What's behind the farmers' protests that are blocking highways in India
Unrest surrounding new laws being closely watched by many people in Canada
Tens of thousands of farmers in India have been blockading main highways around New Delhi for two weeks — part of a much wider two-month-long protest by farmers across the country.
More than half of India's workforce is involved in farming. While the sector once accounted for a third of India's gross domestic product, it now accounts for only about 17 or 18 per cent of the country's $2.9 trillion US economy, according to India's Economic Survey 2017-2018.
The farmers are angry about three agricultural reform laws the Indian government passed earlier this fall.
The government says the new laws will make the sector more efficient, allowing farmers to market their produce and boost production through private investment.
The farmers say they will deregulate crop prices and devastate their earnings.
The unrest is being closely watched by many people in Canada who have roots in India's Punjab and Haryana states and still own property there.
Rallies in support of farmers have been held in several Canadian cities, and Prime Minister Justin Trudeau attracted attention by wading into the debate last week.
When did the protests begin?
Farmers have been protesting the laws for nearly two months in the northern states of Punjab and Haryana.
The situation escalated two weeks ago when tens of thousands marched to New Delhi, where they clashed with police and set up protest camps.
They continued to block key highways this week, with protest leaders announcing a new blockade for this Saturday and a nationwide shutdown of businesses next Monday unless their demands are met.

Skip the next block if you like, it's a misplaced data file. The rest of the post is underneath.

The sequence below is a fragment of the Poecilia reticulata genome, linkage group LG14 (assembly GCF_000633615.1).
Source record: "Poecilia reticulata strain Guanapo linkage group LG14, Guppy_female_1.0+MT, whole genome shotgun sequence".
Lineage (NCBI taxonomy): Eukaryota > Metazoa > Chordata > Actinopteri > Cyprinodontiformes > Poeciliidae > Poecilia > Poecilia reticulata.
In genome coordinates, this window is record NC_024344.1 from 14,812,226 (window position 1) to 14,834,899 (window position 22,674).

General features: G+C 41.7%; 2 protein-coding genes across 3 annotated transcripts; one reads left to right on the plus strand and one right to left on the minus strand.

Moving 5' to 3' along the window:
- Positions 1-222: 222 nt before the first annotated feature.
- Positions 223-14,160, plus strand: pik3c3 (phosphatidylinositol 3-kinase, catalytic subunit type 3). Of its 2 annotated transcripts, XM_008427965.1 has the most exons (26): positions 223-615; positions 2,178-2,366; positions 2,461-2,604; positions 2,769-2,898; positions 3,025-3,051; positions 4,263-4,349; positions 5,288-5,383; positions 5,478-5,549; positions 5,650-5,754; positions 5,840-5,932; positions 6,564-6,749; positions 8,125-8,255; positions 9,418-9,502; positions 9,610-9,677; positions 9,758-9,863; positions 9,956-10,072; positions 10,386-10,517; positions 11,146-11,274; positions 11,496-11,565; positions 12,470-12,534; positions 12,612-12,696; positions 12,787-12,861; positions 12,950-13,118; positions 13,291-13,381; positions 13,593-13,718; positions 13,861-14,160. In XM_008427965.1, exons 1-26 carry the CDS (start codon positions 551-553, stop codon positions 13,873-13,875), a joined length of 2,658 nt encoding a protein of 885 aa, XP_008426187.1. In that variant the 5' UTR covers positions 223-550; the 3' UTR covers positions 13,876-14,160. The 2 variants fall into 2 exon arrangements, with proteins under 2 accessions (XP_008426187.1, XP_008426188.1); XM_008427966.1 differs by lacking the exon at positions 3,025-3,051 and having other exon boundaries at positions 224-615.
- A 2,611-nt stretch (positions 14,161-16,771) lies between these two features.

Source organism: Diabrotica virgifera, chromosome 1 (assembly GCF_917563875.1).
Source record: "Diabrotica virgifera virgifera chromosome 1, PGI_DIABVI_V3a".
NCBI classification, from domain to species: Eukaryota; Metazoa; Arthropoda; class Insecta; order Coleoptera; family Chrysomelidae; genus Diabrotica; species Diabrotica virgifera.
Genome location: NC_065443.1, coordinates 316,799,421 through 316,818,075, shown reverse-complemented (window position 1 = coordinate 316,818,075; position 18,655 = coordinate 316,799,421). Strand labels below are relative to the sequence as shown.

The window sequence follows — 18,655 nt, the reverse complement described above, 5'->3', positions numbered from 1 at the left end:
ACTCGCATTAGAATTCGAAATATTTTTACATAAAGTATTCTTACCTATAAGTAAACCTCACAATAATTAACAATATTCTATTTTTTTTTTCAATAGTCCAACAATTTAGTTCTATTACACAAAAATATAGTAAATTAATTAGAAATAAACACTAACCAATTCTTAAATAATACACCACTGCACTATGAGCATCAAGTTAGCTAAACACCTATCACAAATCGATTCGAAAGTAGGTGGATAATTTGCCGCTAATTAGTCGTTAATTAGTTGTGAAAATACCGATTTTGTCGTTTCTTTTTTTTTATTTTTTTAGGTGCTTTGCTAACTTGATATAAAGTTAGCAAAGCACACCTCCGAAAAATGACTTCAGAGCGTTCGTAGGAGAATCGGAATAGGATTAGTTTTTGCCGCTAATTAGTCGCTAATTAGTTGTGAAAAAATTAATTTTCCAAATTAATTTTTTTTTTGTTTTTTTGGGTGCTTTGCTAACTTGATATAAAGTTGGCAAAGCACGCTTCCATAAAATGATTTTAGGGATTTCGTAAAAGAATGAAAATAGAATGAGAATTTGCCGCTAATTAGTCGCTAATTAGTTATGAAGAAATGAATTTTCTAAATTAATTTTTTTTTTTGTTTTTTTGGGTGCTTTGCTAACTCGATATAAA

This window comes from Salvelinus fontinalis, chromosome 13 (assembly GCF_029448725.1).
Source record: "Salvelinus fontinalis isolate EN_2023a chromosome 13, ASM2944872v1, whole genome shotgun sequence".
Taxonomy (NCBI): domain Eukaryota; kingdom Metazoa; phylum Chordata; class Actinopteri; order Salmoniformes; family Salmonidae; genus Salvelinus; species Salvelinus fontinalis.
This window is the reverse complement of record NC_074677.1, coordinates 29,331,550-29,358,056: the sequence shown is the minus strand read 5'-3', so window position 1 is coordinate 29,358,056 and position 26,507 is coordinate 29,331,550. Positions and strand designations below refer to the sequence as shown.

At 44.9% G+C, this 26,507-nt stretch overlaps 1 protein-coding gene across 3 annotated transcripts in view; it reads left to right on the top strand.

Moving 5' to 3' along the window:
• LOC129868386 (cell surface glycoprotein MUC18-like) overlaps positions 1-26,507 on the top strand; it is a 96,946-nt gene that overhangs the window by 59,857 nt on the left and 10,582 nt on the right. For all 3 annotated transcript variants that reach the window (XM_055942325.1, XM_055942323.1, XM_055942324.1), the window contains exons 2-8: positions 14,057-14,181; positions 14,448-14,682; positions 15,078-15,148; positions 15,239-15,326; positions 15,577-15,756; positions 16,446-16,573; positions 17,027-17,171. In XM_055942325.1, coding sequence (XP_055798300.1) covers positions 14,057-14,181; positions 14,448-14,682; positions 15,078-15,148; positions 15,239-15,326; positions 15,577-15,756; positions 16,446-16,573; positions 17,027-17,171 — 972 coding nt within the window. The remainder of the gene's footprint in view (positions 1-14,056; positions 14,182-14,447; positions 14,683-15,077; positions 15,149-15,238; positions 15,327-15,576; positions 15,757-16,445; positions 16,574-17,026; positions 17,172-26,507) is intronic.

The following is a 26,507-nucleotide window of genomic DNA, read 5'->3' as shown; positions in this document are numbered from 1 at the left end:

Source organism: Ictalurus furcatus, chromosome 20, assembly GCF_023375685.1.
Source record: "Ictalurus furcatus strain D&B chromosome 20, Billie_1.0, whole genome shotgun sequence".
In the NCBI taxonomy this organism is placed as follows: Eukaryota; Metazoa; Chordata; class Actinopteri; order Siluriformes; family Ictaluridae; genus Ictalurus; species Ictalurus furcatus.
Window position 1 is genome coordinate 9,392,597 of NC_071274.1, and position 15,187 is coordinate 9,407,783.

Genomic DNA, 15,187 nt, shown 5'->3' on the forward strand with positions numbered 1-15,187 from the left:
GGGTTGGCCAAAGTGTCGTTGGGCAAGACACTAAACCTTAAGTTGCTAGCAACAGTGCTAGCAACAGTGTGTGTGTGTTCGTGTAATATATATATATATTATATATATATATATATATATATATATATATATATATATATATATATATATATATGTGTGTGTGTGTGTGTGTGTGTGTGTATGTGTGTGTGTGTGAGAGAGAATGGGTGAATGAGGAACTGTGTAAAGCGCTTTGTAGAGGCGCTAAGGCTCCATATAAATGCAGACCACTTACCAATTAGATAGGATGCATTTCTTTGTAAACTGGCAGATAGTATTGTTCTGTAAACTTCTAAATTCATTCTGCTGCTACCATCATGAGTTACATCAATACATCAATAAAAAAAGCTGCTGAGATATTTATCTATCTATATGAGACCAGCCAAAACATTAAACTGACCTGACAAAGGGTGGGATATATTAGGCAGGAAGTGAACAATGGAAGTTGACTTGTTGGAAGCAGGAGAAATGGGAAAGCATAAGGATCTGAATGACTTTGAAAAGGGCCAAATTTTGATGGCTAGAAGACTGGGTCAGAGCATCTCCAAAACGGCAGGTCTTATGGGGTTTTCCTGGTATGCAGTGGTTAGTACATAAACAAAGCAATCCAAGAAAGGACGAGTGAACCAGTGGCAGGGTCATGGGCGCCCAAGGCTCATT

"We will not allow the government to change the rules because they want to hurt farmers' income by filling the pockets of big companies," Gurwinder Singh, a 66-year-old farmer from Punjab told Reuters. Punjab is known as the food bowl of India.
India's government on Thursday offered to meet again with protest leaders, but rejected their demand to repeal the laws.
Agriculture Minister Narendra Singh Tomar told reporters that the government is willing to amend the new laws to allay the farmers' concerns, and they "should give up their insistence on scrapping" them.
Five round of talks since November have failed to produce a breakthrough, with the farmers insisting on their demand that the laws be repealed.
What are the key concerns?
The government of Narendra Modi enacted three agricultural reform laws in September. The reforms loosened rules around the sale, pricing and storage of farm produce that have protected farmers from an unfettered free market for decades.
The government says the laws bring about necessary reform that will allow farmers to market their produce and boost production through private investment.
Upon passage of the bills, Modi tweeted that they would "add impetus to the efforts to double income of farmers and ensure greater prosperity for them."